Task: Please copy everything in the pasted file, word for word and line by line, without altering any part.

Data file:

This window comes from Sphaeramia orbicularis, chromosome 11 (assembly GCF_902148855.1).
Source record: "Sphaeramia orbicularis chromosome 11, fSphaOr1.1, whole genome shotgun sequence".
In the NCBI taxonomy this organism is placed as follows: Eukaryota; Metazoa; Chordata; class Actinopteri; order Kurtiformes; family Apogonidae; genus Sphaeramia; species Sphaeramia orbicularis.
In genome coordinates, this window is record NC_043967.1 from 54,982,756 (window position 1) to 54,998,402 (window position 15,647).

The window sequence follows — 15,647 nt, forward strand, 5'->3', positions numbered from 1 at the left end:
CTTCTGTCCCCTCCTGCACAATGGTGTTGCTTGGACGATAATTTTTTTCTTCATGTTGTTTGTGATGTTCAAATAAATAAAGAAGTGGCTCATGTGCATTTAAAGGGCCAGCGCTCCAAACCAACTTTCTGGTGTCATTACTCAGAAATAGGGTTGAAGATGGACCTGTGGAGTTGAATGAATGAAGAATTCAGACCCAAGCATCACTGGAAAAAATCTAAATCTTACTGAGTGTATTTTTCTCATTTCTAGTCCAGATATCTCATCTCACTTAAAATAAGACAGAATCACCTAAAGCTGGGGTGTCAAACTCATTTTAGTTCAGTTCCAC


This window comes from Sphaeramia orbicularis, chromosome 11 (assembly GCF_902148855.1).
Source record: "Sphaeramia orbicularis chromosome 11, fSphaOr1.1, whole genome shotgun sequence".
In the NCBI taxonomy this organism is placed as follows: Eukaryota; Metazoa; Chordata; class Actinopteri; order Kurtiformes; family Apogonidae; genus Sphaeramia; species Sphaeramia orbicularis.
In genome coordinates, this window is record NC_043967.1 from 54,982,756 (window position 1) to 54,998,402 (window position 15,647).

The window sequence follows — 15,647 nt, forward strand, 5'->3', positions numbered from 1 at the left end:
CTTCTGTCCCCTCCTGCACAATGGTGTTGCTTGGACGATAATTTTTTTCTTCATGTTGTTTGTGATGTTCAAATAAATAAAGAAGTGGCTCATGTGCATTTAAAGGGCCAGCGCTCCAAACCAACTTTCTGGTGTCATTACTCAGAAATAGGGTTGAAGATGGACCTGTGGAGTTGAATGAATGAAGAATTCAGACCCAAGCATCACTGGAAAAAATCTAAATCTTACTGAGTGTATTTTTCTCATTTCTAGTCCAGATATCTCATCTCACTTAAAATAAGACAGAATCACCTAAAGCTGGGGTGTCAAACTCATTTTAGTTCAGTTCCAC